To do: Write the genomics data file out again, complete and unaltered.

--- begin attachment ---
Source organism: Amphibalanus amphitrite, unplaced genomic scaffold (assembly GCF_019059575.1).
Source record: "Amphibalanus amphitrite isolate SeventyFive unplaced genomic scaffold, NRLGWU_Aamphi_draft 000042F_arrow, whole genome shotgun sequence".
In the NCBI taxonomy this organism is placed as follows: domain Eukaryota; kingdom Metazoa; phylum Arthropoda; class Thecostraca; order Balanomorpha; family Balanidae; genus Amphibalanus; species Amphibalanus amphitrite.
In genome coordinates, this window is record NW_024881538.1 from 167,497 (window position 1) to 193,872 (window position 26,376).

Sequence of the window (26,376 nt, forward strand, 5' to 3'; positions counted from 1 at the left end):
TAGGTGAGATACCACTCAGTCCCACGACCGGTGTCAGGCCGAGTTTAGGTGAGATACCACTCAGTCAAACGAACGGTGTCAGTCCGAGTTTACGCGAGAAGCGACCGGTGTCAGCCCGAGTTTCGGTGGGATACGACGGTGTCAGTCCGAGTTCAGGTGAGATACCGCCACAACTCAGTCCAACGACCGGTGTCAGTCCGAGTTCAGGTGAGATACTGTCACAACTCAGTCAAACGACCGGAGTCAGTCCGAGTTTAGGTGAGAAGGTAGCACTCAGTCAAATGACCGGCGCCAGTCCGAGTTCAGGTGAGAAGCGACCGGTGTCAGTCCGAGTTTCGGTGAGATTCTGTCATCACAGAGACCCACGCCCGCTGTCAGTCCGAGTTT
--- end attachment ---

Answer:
Source organism: Amphibalanus amphitrite, unplaced genomic scaffold (assembly GCF_019059575.1).
Source record: "Amphibalanus amphitrite isolate SeventyFive unplaced genomic scaffold, NRLGWU_Aamphi_draft 000042F_arrow, whole genome shotgun sequence".
In the NCBI taxonomy this organism is placed as follows: domain Eukaryota; kingdom Metazoa; phylum Arthropoda; class Thecostraca; order Balanomorpha; family Balanidae; genus Amphibalanus; species Amphibalanus amphitrite.
In genome coordinates, this window is record NW_024881538.1 from 167,497 (window position 1) to 193,872 (window position 26,376).

Sequence of the window (26,376 nt, forward strand, 5' to 3'; positions counted from 1 at the left end):
TAGGTGAGATACCACTCAGTCCCACGACCGGTGTCAGGCCGAGTTTAGGTGAGATACCACTCAGTCAAACGAACGGTGTCAGTCCGAGTTTACGCGAGAAGCGACCGGTGTCAGCCCGAGTTTCGGTGGGATACGACGGTGTCAGTCCGAGTTCAGGTGAGATACCGCCACAACTCAGTCCAACGACCGGTGTCAGTCCGAGTTCAGGTGAGATACTGTCACAACTCAGTCAAACGACCGGAGTCAGTCCGAGTTTAGGTGAGAAGGTAGCACTCAGTCAAATGACCGGCGCCAGTCCGAGTTCAGGTGAGAAGCGACCGGTGTCAGTCCGAGTTTCGGTGAGATTCTGTCATCACAGAGACCCACGCCCGCTGTCAGTCCGAGTTT